- Avoid all close contact with individuals who are not members of your household
- Except for those who live in the same house, individuals must observe a minimum of six-foot spacing from other individuals or household groups
- Congregational singing is temporarily suspended to prevent droplet spread, and no hymnals/missalettes will be available (thankfully our upgraded sound systems will allow music and spoken words be much more easily heard)
- For the distribution of Holy Communion:
- Approach the minister of communion in single file
- Receive the host in your hand and consume it without touching your face or mouth
- Those wishing to receive on the tongue will be able to do so with a designated minister who will only distribute on the tongue and whose hands will be sanitized after each communicant
- At the conclusion of Mass, disperse at intervals, without congregating inside the exits of the church
- At Blessed Sacrament, use only the main doors in the rear of the church to enter and exit, not the side door.
Furthermore, we appreciate able-bodied volunteers who will be able to remain and assist with the sanitization of pews, door handles, and bathrooms after the conclusion of each Mass.
If you would like to review the directives of Archbishop Naumann in full, you may do so at:
There are also helpful videos in English and Spanish explaining our special practices during this reopening phase. Please also consult the statewide reopening plan, which we will be following. You can find it at: https://alpha.wycokck.org/Coronavirus-COVID-19-Information
In conclusion, I wish to honor Archbishop Naumann and other church leaders for crafting these practices that allow for a swift restart of public worship. I also want to acknowledge the governor of Kansas, and our mayor, for their wisdom in recognizing the importance of public worship. Let’s also remember that very little was known about this virus two months ago; our knowledge has grown, our predictions have been modified, and we can proceed with confidence that we can protect the vulnerable while putting first things first, practicing our faith, and striving to bring prosperity to our community. Above all, we need not live in fear, especially while the Lord is near!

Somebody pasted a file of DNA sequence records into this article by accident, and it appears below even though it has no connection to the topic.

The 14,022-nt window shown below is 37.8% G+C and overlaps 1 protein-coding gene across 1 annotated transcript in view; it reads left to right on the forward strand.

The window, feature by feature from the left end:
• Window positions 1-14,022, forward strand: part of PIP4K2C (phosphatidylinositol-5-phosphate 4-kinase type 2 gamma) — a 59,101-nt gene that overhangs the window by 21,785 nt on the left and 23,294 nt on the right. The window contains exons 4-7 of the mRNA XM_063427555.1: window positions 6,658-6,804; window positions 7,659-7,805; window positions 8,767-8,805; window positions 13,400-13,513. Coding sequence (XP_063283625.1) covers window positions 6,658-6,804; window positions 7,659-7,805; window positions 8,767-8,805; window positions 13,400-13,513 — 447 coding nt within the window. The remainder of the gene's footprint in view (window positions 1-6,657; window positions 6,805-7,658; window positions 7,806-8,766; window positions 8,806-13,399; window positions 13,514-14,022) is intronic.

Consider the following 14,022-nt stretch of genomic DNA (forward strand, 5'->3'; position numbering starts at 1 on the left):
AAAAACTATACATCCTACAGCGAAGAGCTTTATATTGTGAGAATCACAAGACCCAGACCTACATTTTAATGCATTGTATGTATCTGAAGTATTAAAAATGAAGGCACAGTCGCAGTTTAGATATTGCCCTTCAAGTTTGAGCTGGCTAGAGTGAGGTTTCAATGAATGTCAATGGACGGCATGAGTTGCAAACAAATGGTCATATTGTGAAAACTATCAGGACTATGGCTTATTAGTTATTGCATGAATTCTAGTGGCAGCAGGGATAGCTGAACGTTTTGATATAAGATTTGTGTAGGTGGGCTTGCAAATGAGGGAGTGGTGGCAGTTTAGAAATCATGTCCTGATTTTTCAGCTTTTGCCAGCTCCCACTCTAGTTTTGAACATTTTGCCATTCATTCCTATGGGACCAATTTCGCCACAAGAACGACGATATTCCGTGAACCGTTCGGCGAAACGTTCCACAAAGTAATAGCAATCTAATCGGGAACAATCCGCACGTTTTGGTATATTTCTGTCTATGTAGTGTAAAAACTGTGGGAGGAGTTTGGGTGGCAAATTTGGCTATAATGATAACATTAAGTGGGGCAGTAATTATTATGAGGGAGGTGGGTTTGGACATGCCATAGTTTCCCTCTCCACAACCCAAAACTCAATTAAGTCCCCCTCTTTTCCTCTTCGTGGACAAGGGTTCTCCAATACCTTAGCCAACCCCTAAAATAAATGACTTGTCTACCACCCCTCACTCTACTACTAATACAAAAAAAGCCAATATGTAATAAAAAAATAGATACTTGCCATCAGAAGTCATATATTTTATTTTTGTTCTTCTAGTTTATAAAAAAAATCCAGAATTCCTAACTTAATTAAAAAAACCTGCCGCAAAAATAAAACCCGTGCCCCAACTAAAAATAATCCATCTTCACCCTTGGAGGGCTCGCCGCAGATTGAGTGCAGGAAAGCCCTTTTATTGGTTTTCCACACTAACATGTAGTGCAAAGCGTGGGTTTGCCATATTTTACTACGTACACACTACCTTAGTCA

As we first began to shelter in place, I quoted from an essay by Ephraim Radner that we could regard this as time of Jubilee—a biblical tradition that took place every 49 years, when God commanded the Israelites to go to their homes in joy, live with their families, forgive debts, return ancestral property, and let the land rest. Radner recently wrote again in terms I found especially helpful and hopeful:
As the virus recedes, or at least as governments stumble to grasp some forms of social normalcy in the weeks ahead, churches are perhaps called to be the foremost witnesses to the fact that we can come together again responsibly, and that such coming together is the very virtue of our lives. We have argued now for weeks about whether we can celebrate the Eucharist as a people; and now we must show the larger civil society that it is possible to do so. This will be a vanguard sign to our neighbors that human life has not been banished to the corners of our bedrooms, whose walls are vaguely tinted by the quivering shadows of the Internet.
This holy season of Easter is passing far too swiftly, and I am eager to be with you all again around the Lord’s table to give thanks for the gift of resurrection hope. I remain
Your servant in the Lord,
Father Nick Blaha
(913) 321-1958 | Blessed Sacrament
(913) 287-8823 | Christ the King
2203 Parallel Ave
Kansas City, KS 66104
Saturday 4:00 pm
Sunday 9:30 am
1:00 pm (Spanish)
Beginning June 8, 2020
Monday 5:30 pm
Tuesday-Friday 8:30 am
Saturday 4:00 pm
Sunday 9:30 am
1:00 pm (Spanish)
9:00 am-6:00 pm
Closed on Thursday
if you need assistance.